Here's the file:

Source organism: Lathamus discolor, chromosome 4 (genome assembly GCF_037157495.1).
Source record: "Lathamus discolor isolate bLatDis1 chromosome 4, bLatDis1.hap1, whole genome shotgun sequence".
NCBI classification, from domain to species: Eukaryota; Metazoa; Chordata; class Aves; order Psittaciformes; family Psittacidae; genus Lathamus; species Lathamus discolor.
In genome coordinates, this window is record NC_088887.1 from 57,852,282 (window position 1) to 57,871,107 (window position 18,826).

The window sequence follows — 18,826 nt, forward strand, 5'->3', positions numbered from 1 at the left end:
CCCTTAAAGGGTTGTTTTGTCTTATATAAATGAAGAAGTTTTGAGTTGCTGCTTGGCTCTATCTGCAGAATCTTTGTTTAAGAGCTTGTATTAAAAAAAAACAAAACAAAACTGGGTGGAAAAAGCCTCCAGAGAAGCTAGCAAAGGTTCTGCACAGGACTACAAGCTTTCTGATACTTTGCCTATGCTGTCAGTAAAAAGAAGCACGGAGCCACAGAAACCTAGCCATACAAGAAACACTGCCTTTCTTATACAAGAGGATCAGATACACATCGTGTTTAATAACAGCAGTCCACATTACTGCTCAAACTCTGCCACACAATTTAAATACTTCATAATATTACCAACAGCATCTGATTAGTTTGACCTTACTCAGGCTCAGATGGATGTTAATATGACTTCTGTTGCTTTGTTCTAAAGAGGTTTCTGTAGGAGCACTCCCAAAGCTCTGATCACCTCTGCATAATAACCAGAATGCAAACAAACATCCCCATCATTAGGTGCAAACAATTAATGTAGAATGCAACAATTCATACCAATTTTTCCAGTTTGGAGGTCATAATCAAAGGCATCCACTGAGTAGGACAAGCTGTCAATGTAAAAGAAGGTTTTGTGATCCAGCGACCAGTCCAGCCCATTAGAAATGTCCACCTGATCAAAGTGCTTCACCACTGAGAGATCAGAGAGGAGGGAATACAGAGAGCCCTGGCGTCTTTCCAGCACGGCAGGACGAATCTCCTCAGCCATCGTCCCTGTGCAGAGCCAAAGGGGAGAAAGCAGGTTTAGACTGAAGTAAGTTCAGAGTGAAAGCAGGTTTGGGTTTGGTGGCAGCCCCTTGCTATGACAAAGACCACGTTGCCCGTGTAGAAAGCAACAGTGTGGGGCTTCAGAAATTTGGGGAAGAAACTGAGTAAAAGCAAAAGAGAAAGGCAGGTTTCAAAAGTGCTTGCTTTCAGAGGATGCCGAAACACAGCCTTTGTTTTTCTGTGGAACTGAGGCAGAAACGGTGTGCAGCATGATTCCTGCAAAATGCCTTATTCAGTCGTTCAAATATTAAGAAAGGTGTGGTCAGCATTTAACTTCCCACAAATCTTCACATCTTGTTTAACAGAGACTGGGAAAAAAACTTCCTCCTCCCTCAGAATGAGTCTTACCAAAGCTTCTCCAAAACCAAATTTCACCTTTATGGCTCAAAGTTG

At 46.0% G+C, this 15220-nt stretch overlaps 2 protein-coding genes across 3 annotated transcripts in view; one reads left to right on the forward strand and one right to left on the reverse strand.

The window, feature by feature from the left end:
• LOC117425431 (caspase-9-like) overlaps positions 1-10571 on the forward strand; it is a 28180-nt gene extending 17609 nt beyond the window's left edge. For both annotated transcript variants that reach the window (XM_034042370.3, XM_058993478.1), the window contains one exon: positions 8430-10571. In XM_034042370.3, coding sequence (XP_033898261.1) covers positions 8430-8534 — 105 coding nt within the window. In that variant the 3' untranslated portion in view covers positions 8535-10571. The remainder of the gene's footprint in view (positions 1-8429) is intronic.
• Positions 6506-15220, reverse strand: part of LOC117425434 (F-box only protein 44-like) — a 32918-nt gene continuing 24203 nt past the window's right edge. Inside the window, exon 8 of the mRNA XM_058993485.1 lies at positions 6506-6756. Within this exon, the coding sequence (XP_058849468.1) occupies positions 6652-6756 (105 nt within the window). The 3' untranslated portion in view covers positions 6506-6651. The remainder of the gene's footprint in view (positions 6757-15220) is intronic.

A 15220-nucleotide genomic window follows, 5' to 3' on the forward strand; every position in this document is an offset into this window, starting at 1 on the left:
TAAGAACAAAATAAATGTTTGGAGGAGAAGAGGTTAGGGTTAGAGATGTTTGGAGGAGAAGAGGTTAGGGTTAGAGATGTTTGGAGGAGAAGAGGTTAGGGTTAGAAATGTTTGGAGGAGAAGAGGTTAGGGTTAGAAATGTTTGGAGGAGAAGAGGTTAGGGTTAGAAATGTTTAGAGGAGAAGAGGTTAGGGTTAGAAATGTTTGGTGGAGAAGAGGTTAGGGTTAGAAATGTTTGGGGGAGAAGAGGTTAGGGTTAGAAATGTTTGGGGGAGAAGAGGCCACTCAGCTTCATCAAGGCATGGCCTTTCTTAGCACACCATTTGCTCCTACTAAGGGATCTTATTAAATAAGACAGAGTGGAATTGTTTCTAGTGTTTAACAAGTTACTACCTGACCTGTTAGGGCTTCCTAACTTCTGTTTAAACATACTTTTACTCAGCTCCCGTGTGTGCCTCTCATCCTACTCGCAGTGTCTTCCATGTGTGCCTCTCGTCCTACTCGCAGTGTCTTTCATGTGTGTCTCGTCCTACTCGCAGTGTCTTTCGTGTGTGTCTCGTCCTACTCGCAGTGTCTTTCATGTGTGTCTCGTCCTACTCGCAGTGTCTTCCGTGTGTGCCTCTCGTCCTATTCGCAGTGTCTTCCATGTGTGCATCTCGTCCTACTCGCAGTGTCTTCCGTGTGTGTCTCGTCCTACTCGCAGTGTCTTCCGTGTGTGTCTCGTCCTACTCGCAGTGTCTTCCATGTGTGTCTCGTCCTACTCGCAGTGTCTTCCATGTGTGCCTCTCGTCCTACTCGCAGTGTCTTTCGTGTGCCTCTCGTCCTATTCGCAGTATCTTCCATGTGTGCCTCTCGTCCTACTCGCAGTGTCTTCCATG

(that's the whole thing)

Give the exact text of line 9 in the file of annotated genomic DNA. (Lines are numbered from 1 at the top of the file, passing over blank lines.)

• LOC117425431 (caspase-9-like) overlaps positions 1-10571 on the forward strand; it is a 28180-nt gene extending 17609 nt beyond the window's left edge. For both annotated transcript variants that reach the window (XM_034042370.3, XM_058993478.1), the window contains one exon: positions 8430-10571. In XM_034042370.3, coding sequence (XP_033898261.1) covers positions 8430-8534 — 105 coding nt within the window. In that variant the 3' untranslated portion in view covers positions 8535-10571. The remainder of the gene's footprint in view (positions 1-8429) is intronic.